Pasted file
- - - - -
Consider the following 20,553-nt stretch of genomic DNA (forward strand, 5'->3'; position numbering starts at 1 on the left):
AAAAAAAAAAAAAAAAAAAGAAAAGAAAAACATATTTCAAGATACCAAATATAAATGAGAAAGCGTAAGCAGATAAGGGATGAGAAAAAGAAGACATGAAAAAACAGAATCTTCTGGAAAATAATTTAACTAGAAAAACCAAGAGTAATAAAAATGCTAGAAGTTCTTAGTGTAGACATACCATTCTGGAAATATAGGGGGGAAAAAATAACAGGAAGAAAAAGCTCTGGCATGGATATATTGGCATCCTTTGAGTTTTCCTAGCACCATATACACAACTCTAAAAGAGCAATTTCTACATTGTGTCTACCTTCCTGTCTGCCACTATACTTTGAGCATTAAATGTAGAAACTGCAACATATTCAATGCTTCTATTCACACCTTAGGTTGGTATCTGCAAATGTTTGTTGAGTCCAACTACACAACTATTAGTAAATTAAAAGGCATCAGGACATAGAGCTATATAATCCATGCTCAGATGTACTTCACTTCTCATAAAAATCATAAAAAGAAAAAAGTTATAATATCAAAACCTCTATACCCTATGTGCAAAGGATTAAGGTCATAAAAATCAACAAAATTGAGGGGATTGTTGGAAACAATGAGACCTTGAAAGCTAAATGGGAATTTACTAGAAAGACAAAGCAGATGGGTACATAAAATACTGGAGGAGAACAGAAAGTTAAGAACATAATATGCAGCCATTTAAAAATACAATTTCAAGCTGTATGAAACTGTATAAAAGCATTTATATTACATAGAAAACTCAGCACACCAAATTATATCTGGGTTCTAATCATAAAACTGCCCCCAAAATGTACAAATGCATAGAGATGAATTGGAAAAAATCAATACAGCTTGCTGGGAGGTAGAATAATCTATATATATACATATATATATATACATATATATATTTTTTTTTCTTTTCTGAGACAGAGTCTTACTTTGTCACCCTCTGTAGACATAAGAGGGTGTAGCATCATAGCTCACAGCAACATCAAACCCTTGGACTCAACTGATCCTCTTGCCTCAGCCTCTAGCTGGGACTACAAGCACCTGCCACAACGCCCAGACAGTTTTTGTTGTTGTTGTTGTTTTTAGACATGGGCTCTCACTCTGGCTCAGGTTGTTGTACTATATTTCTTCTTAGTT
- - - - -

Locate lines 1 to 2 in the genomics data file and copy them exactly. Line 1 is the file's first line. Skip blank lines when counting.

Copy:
Consider the following 20,553-nt stretch of genomic DNA (forward strand, 5'->3'; position numbering starts at 1 on the left):
AAAAAAAAAAAAAAAAAAAGAAAAGAAAAACATATTTCAAGATACCAAATATAAATGAGAAAGCGTAAGCAGATAAGGGATGAGAAAAAGAAGACATGAAAAAACAGAATCTTCTGGAAAATAATTTAACTAGAAAAACCAAGAGTAATAAAAATGCTAGAAGTTCTTAGTGTAGACATACCATTCTGGAAATATAGGGGGGAAAAAATAACAGGAAGAAAAAGCTCTGGCATGGATATATTGGCATCCTTTGAGTTTTCCTAGCACCATATACACAACTCTAAAAGAGCAATTTCTACATTGTGTCTACCTTCCTGTCTGCCACTATACTTTGAGCATTAAATGTAGAAACTGCAACATATTCAATGCTTCTATTCACACCTTAGGTTGGTATCTGCAAATGTTTGTTGAGTCCAACTACACAACTATTAGTAAATTAAAAGGCATCAGGACATAGAGCTATATAATCCATGCTCAGATGTACTTCACTTCTCATAAAAATCATAAAAAGAAAAAAGTTATAATATCAAAACCTCTATACCCTATGTGCAAAGGATTAAGGTCATAAAAATCAACAAAATTGAGGGGATTGTTGGAAACAATGAGACCTTGAAAGCTAAATGGGAATTTACTAGAAAGACAAAGCAGATGGGTACATAAAATACTGGAGGAGAACAGAAAGTTAAGAACATAATATGCAGCCATTTAAAAATACAATTTCAAGCTGTATGAAACTGTATAAAAGCATTTATATTACATAGAAAACTCAGCACACCAAATTATATCTGGGTTCTAATCATAAAACTGCCCCCAAAATGTACAAATGCATAGAGATGAATTGGAAAAAATCAATACAGCTTGCTGGGAGGTAGAATAATCTATATATATACATATATATATATACATATATATATTTTTTTTTCTTTTCTGAGACAGAGTCTTACTTTGTCACCCTCTGTAGACATAAGAGGGTGTAGCATCATAGCTCACAGCAACATCAAACCCTTGGACTCAACTGATCCTCTTGCCTCAGCCTCTAGCTGGGACTACAAGCACCTGCCACAACGCCCAGACAGTTTTTGTTGTTGTTGTTGTTTTTAGACATGGGCTCTCACTCTGGCTCAGGTTGTTGTACTATATTTCTTCTTAGTT